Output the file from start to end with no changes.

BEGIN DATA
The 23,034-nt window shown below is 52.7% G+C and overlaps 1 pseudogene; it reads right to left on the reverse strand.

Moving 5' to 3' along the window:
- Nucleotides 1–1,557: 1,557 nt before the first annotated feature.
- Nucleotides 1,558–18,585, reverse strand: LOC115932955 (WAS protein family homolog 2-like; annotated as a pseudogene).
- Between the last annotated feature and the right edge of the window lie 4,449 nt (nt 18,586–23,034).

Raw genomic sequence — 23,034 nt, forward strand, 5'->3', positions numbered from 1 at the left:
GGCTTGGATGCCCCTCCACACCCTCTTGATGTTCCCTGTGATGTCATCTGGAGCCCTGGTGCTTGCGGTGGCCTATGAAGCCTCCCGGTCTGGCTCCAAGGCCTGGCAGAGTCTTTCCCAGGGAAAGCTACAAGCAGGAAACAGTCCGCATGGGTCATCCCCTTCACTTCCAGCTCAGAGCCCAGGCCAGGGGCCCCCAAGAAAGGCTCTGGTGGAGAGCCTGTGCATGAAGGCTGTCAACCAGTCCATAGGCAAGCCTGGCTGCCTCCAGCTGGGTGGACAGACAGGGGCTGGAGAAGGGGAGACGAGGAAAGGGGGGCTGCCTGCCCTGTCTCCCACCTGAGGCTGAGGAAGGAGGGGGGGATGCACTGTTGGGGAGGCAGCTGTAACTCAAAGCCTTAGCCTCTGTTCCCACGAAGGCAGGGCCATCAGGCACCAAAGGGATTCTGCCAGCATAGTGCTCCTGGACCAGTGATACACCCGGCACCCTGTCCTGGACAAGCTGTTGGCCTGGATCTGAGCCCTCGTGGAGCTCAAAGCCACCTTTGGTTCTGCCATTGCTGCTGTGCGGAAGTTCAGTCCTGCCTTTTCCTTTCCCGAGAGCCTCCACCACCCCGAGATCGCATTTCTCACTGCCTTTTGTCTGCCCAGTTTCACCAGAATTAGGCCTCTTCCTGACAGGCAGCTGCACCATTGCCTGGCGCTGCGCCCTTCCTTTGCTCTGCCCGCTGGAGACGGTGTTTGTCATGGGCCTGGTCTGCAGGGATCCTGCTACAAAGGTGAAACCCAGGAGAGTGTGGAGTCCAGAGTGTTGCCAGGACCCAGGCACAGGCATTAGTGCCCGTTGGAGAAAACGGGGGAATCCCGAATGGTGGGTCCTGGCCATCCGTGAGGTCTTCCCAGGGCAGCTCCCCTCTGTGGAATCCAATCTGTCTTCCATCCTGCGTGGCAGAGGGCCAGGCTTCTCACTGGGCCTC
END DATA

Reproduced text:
The 23,034-nt window shown below is 52.7% G+C and overlaps 1 pseudogene; it reads right to left on the reverse strand.

Moving 5' to 3' along the window:
- Nucleotides 1–1,557: 1,557 nt before the first annotated feature.
- Nucleotides 1,558–18,585, reverse strand: LOC115932955 (WAS protein family homolog 2-like; annotated as a pseudogene).
- Between the last annotated feature and the right edge of the window lie 4,449 nt (nt 18,586–23,034).

Raw genomic sequence — 23,034 nt, forward strand, 5'->3', positions numbered from 1 at the left:
GGCTTGGATGCCCCTCCACACCCTCTTGATGTTCCCTGTGATGTCATCTGGAGCCCTGGTGCTTGCGGTGGCCTATGAAGCCTCCCGGTCTGGCTCCAAGGCCTGGCAGAGTCTTTCCCAGGGAAAGCTACAAGCAGGAAACAGTCCGCATGGGTCATCCCCTTCACTTCCAGCTCAGAGCCCAGGCCAGGGGCCCCCAAGAAAGGCTCTGGTGGAGAGCCTGTGCATGAAGGCTGTCAACCAGTCCATAGGCAAGCCTGGCTGCCTCCAGCTGGGTGGACAGACAGGGGCTGGAGAAGGGGAGACGAGGAAAGGGGGGCTGCCTGCCCTGTCTCCCACCTGAGGCTGAGGAAGGAGGGGGGGATGCACTGTTGGGGAGGCAGCTGTAACTCAAAGCCTTAGCCTCTGTTCCCACGAAGGCAGGGCCATCAGGCACCAAAGGGATTCTGCCAGCATAGTGCTCCTGGACCAGTGATACACCCGGCACCCTGTCCTGGACAAGCTGTTGGCCTGGATCTGAGCCCTCGTGGAGCTCAAAGCCACCTTTGGTTCTGCCATTGCTGCTGTGCGGAAGTTCAGTCCTGCCTTTTCCTTTCCCGAGAGCCTCCACCACCCCGAGATCGCATTTCTCACTGCCTTTTGTCTGCCCAGTTTCACCAGAATTAGGCCTCTTCCTGACAGGCAGCTGCACCATTGCCTGGCGCTGCGCCCTTCCTTTGCTCTGCCCGCTGGAGACGGTGTTTGTCATGGGCCTGGTCTGCAGGGATCCTGCTACAAAGGTGAAACCCAGGAGAGTGTGGAGTCCAGAGTGTTGCCAGGACCCAGGCACAGGCATTAGTGCCCGTTGGAGAAAACGGGGGAATCCCGAATGGTGGGTCCTGGCCATCCGTGAGGTCTTCCCAGGGCAGCTCCCCTCTGTGGAATCCAATCTGTCTTCCATCCTGCGTGGCAGAGGGCCAGGCTTCTCACTGGGCCTC